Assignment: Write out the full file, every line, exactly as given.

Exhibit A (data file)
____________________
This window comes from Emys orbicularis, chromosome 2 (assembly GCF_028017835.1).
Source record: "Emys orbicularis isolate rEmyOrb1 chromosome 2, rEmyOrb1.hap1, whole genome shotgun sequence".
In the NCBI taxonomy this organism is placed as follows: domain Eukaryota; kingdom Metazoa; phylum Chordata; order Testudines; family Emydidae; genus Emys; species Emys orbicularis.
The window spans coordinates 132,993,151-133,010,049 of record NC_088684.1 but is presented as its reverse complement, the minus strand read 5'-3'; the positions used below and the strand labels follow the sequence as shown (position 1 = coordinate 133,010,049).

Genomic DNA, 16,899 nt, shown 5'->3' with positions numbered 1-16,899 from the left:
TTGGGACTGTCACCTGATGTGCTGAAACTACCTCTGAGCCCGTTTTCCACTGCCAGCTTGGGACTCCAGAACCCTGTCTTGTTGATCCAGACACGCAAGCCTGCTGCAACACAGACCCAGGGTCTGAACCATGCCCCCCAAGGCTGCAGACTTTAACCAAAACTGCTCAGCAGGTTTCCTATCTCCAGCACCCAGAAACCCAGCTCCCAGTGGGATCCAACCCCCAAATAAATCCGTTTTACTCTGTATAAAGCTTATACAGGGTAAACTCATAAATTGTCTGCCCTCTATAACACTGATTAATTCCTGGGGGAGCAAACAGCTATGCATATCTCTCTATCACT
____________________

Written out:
This window comes from Emys orbicularis, chromosome 2 (assembly GCF_028017835.1).
Source record: "Emys orbicularis isolate rEmyOrb1 chromosome 2, rEmyOrb1.hap1, whole genome shotgun sequence".
In the NCBI taxonomy this organism is placed as follows: domain Eukaryota; kingdom Metazoa; phylum Chordata; order Testudines; family Emydidae; genus Emys; species Emys orbicularis.
The window spans coordinates 132,993,151-133,010,049 of record NC_088684.1 but is presented as its reverse complement, the minus strand read 5'-3'; the positions used below and the strand labels follow the sequence as shown (position 1 = coordinate 133,010,049).

Genomic DNA, 16,899 nt, shown 5'->3' with positions numbered 1-16,899 from the left:
TTGGGACTGTCACCTGATGTGCTGAAACTACCTCTGAGCCCGTTTTCCACTGCCAGCTTGGGACTCCAGAACCCTGTCTTGTTGATCCAGACACGCAAGCCTGCTGCAACACAGACCCAGGGTCTGAACCATGCCCCCCAAGGCTGCAGACTTTAACCAAAACTGCTCAGCAGGTTTCCTATCTCCAGCACCCAGAAACCCAGCTCCCAGTGGGATCCAACCCCCAAATAAATCCGTTTTACTCTGTATAAAGCTTATACAGGGTAAACTCATAAATTGTCTGCCCTCTATAACACTGATTAATTCCTGGGGGAGCAAACAGCTATGCATATCTCTCTATCACT